Priority Research Papers:
Functional characterization of the lysosomal membrane protein TMEM192 in mice
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Thuy Linh Nguyen1, Janna Schneppenheim2, Sönke Rudnik1, Renate Lüllmann-Rauch2, Christian Bernreuther3, Irm Hermans-Borgmeyer4, Markus Glatzel3, Paul Saftig1 and Bernd Schröder1
1 Biochemical Institute, Christian Albrechts University of Kiel, Kiel, Germany
2 Institute of Anatomy, Christian Albrechts University of Kiel, Kiel, Germany
3 Institute of Neuropathology, University Medical Center Hamburg-Eppendorf, Hamburg, Germany
4 Center for Molecular Neurobiology, University Medical Center Hamburg-Eppendorf, Hamburg, Germany
Bernd Schröder, email:
Keywords: transmembrane protein 192, lysosome, lysosomal membrane, autophagy, proteolytic processing
Received: January 04, 2017 Accepted: April 18, 2017 Published: April 28, 2017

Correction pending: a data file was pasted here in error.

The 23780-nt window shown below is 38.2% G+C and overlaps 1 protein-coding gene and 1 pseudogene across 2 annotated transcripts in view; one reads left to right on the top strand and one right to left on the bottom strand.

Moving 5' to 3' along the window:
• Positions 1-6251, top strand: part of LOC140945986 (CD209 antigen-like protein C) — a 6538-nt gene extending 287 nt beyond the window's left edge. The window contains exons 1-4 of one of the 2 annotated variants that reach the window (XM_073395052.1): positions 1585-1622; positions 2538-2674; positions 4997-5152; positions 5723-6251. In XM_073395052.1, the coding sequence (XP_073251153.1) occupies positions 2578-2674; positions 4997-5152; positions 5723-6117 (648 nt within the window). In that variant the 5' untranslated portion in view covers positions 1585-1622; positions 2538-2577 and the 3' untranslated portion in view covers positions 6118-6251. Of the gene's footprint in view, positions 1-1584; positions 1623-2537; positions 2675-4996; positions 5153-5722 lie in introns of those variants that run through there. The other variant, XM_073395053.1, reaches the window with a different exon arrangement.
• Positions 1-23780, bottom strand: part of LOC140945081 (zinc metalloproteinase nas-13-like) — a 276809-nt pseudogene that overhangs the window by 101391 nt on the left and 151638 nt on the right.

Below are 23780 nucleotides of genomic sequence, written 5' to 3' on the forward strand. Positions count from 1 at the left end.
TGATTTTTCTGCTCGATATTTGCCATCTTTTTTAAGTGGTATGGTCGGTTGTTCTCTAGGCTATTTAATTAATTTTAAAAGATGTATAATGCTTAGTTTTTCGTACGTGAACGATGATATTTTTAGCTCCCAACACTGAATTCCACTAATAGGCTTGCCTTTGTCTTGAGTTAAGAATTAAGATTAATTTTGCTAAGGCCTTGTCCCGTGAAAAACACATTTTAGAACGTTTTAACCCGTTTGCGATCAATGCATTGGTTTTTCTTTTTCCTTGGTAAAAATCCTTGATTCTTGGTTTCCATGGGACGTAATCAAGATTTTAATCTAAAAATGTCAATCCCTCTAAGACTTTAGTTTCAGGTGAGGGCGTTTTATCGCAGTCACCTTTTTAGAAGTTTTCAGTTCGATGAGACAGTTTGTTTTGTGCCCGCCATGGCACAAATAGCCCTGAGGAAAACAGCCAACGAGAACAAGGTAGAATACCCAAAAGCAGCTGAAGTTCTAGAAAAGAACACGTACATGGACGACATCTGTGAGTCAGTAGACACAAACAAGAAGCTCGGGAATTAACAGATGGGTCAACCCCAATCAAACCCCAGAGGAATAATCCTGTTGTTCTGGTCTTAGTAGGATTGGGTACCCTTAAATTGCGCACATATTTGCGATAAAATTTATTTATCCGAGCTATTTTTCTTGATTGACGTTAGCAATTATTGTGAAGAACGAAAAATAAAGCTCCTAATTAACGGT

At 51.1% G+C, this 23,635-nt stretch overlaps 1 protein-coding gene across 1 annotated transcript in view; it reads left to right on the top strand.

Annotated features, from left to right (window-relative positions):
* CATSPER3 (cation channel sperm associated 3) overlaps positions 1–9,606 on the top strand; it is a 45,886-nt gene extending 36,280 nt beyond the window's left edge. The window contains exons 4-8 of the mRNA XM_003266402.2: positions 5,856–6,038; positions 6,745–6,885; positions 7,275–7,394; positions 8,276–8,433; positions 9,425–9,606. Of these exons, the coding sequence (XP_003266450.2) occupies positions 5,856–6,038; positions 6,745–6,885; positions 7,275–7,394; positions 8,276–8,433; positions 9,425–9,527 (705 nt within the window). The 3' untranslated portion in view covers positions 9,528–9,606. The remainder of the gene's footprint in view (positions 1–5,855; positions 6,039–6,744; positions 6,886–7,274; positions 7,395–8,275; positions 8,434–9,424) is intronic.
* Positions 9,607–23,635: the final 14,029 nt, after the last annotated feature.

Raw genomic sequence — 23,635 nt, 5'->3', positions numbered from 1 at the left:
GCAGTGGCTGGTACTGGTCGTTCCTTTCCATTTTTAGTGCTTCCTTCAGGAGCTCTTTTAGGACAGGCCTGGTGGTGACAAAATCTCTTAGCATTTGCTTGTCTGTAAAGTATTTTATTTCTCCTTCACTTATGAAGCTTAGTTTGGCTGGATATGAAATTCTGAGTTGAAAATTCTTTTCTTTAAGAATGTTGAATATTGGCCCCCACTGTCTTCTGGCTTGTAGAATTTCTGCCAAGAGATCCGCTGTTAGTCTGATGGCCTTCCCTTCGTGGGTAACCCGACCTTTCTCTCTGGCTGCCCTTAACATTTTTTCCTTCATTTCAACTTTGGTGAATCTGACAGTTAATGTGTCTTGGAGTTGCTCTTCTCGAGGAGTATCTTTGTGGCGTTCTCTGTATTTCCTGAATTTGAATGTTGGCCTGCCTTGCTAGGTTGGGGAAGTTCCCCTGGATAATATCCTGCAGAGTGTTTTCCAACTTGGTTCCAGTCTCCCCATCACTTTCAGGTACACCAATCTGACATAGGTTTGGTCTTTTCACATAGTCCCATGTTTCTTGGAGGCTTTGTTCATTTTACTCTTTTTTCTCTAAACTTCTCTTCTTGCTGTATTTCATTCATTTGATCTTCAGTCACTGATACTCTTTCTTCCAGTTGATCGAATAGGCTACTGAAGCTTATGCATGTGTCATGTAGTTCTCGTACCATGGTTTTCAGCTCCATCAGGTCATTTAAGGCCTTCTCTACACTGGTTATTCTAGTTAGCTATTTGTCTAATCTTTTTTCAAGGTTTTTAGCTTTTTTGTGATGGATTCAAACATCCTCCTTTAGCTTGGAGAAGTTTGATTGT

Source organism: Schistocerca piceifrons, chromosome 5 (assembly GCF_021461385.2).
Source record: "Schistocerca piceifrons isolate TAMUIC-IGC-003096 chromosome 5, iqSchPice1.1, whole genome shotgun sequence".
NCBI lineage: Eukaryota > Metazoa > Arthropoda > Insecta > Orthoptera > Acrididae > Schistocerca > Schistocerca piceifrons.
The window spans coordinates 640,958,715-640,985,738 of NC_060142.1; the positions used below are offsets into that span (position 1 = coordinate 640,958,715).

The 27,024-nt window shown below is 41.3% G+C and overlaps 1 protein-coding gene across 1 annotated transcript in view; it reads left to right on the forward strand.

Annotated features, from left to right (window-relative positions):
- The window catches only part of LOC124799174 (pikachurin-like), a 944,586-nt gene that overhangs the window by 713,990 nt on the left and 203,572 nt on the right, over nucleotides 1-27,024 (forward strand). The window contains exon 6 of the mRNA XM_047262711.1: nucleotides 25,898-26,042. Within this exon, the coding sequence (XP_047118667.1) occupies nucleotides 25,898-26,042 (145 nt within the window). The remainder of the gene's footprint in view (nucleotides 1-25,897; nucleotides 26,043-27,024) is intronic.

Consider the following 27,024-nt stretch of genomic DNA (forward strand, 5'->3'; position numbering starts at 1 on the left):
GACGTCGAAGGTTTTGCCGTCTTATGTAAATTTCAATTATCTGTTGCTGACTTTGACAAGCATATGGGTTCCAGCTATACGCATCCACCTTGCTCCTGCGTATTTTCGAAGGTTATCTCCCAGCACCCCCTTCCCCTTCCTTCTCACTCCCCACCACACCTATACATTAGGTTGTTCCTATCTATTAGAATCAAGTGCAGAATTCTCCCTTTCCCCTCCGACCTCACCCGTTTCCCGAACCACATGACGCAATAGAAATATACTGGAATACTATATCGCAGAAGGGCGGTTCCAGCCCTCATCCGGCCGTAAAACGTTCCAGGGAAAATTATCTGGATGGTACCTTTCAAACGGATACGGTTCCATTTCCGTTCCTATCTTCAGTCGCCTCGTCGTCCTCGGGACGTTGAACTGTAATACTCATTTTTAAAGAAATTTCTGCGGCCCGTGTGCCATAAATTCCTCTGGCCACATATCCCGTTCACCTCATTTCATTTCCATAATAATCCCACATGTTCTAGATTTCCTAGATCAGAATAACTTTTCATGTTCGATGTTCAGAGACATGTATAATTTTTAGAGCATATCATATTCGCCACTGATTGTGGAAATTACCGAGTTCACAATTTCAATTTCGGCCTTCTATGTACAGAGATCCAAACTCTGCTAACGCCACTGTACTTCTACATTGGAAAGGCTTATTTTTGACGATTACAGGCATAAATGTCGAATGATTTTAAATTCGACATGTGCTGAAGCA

The Transmembrane protein 192 (TMEM192) is a lysosomal/late endosomal protein initially discovered by organellar proteomics. TMEM192 exhibits four transmembrane segments with cytosolic N- and C-termini and forms homodimers. Devoid of significant homologies, the molecular function of TMEM192 is currently unknown. Upon TMEM192 knockdown in hepatoma cells, a dysregulation of autophagy and increased apoptosis were reported. Here, we aimed to define the physiological role of TMEM192 by analysing consequences of TMEM192 ablation in mice. Therefore, we compared the biochemical properties of murine TMEM192 to those of the human orthologue. We reveal lysosomal residence of murine TMEM192 and demonstrate ubiquitous tissue expression. In brain, TMEM192 expression was pronounced in the hippocampus but also present in the cortex and cerebellum, as analysed based on a lacZ reporter allele. Murine TMEM192 undergoes proteolytic processing in a tissue-specific manner. Thereby, a 17 kDa fragment is generated which was detected in most murine tissues except liver. TMEM192 processing occurs after lysosomal targeting by pH-dependent lysosomal proteases. TMEM192-/- murine embryonic fibroblasts (MEFs) exhibited a regular morphology of endo-/lysosomes and were capable of performing autophagy and lysosomal exocytosis. Histopathological, ultrastructural and biochemical analyses of all major tissues of TMEM192-/- mice demonstrated normal lysosomal functions without apparent lysosomal storage. Furthermore, the abundance of the major immune cells was comparable in TMEM192-/- and wild type mice. Based on this, we conclude that under basal conditions in vivo the loss of TMEM192 can be efficiently compensated by alternative pathways. Further studies will be required to decipher its molecular function.
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